Talent management

Talent management is regarded as necessary by many organisations to attract, select, develop and retain high‑potential or high-performing employees as part of their business strategy.

The Boston Consulting Group, for instance, regularly ranks talent management as a key priority for executives in terms of future importance in its study of people management capabilities.7,8 Its research showed that high-performing companies were more likely to have a dedicated talent management unit and that top executives invested more time in reviewing and sourcing talent. Ernst & Young suggests that talent management is central to improving public sector productivity, stressing that the public sector needs to understand current skills and identify and measure skills gaps to ensure it attracts and retains the right people.9

Many talent programs focus on specific groups such as leaders, graduates and critical roles or teams. When used for existing employees, talent assessment can be applied to all employees in a select group, not just those identified as high-performing or high-potential workers, with development options tailored to differing needs.

Progress in talent management

NSW public sector agencies increasingly see talent management as a necessary part of their workforce management practices.

The inaugural Agency survey shows 40% of agencies have a talent management plan at some stage of implementation for identifying, developing and retaining high-performing or high-potential employees (see Figure 3). This is a relatively new concept in the NSW public sector, reflected in the results that show that many (32%) of these agencies are at a basic stage of use while only 8% of agencies described their plans as developed or highly developed.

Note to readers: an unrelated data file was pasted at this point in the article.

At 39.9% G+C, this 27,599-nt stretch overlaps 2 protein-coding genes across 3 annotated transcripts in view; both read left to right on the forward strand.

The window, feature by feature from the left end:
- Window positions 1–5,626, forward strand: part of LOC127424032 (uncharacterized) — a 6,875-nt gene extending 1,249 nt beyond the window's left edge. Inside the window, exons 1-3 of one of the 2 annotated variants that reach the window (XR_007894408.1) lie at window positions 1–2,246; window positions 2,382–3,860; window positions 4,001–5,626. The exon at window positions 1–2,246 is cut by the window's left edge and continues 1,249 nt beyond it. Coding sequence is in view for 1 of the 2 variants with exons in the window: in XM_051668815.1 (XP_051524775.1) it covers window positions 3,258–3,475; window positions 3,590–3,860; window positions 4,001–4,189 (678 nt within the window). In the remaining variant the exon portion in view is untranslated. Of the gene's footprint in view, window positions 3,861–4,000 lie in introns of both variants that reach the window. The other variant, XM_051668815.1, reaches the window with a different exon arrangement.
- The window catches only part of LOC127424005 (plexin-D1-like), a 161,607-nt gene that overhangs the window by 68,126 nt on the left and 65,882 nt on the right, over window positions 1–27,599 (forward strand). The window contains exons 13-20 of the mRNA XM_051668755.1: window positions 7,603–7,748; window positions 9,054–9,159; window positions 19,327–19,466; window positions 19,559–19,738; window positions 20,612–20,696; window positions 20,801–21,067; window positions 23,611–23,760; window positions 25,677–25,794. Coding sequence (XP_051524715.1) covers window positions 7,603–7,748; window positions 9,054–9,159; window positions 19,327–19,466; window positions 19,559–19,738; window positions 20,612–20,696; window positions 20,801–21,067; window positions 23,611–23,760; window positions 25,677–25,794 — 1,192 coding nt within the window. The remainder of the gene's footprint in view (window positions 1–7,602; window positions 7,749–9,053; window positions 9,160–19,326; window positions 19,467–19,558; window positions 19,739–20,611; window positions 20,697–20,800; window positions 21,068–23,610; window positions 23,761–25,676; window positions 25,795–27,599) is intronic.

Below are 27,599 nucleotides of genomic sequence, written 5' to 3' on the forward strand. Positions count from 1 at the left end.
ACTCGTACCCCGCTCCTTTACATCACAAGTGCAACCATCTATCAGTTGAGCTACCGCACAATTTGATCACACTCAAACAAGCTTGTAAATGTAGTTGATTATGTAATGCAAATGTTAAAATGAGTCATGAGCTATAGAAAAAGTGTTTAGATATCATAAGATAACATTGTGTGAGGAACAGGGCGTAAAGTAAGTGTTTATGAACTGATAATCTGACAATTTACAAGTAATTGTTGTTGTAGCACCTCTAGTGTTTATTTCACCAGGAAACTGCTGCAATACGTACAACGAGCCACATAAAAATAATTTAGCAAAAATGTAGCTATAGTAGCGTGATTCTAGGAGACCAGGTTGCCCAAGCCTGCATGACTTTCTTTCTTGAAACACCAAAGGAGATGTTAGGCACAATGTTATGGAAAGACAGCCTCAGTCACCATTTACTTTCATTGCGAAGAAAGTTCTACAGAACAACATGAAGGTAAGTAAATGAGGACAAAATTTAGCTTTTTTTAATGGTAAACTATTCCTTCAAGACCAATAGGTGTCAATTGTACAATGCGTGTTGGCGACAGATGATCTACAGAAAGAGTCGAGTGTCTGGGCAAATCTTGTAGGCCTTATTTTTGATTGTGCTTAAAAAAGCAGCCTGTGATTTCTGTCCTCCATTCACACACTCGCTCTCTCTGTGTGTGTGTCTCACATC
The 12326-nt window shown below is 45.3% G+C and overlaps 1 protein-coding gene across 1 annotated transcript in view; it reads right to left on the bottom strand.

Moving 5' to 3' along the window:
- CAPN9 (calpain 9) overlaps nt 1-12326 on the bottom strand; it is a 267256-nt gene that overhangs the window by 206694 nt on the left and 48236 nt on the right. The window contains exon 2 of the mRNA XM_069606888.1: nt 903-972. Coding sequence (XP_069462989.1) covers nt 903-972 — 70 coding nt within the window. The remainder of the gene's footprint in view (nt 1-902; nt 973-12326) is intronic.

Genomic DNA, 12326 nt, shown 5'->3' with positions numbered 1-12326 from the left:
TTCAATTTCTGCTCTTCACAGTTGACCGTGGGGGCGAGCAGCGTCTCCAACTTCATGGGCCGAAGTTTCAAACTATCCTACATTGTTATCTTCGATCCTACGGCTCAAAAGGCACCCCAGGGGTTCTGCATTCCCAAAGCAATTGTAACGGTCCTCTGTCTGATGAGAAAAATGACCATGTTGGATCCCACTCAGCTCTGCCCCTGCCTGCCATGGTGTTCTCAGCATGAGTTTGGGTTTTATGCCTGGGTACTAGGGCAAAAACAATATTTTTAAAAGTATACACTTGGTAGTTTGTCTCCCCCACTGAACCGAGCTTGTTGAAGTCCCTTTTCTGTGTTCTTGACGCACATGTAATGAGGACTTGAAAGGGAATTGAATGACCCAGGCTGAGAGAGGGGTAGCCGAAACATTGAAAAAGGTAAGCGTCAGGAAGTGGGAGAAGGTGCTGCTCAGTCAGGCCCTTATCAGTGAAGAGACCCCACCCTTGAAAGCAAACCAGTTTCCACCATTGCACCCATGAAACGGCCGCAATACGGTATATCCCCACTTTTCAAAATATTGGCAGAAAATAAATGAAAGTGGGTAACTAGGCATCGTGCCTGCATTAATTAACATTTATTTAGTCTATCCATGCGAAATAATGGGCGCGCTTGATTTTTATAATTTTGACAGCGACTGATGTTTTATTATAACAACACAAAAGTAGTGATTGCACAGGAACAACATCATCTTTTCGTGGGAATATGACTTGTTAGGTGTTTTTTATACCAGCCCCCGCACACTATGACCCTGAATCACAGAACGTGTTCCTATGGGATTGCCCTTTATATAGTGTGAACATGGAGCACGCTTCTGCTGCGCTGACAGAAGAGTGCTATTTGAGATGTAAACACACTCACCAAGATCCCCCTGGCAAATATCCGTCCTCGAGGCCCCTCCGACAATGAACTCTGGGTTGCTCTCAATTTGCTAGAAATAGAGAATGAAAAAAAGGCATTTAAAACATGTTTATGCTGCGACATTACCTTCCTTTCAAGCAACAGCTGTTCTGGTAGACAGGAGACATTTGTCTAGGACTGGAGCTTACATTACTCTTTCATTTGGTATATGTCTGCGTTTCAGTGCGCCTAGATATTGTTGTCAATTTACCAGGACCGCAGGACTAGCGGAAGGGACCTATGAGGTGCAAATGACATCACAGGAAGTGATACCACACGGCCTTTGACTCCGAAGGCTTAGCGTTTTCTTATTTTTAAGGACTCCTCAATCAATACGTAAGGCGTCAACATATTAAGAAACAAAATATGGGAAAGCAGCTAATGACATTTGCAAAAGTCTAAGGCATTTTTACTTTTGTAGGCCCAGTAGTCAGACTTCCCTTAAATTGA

Agencies with more than 10,000 employees were the most likely group (by size) to have implemented a documented talent management plan, with seven out of 10 agencies reporting they had done so and three of these agencies reporting their level of maturity as developed or highly developed.

Figure 3: Talent management plans implemented by agencies

Figure 3 is a cube graph showing overall agency responses to the statement 'to what extent does your agency have a documented talent management plan for identifying, developing and retaining high-performing or high-potential employees'. Key results are provided in the text above figure 3, with additional results showing 51% recognised and 9% not recognised.

The survey also showed that agencies were most likely to have actively identified senior managers (31%) and managers (31%) as high-performing or high-potential employees compared to other employee groups (22%) or graduates (15%). The focus on the management level is consistent with talent management principles that emphasise the need for succession planning and growing the leadership pipeline. At the same time, graduate programs continue to be an important way of attracting new talent to the sector.

It is also notable that the majority of agencies (57%) are incorporating talent management and succession planning for future leadership roles into their workforce planning processes. A further 40% of agencies recognise the importance of this practice and are working towards its implementation.

7. Strack et al (2013), Creating people advantage 2013 – Lifting HR practices to the next level

8. Strack et al (2011), Creating people advantage 2011 – Time to Act: HR certainties in uncertain times

9. Ernst & Young (2012), Driving public sector productivity: Closing the $2.4 billion public sector productivity gap

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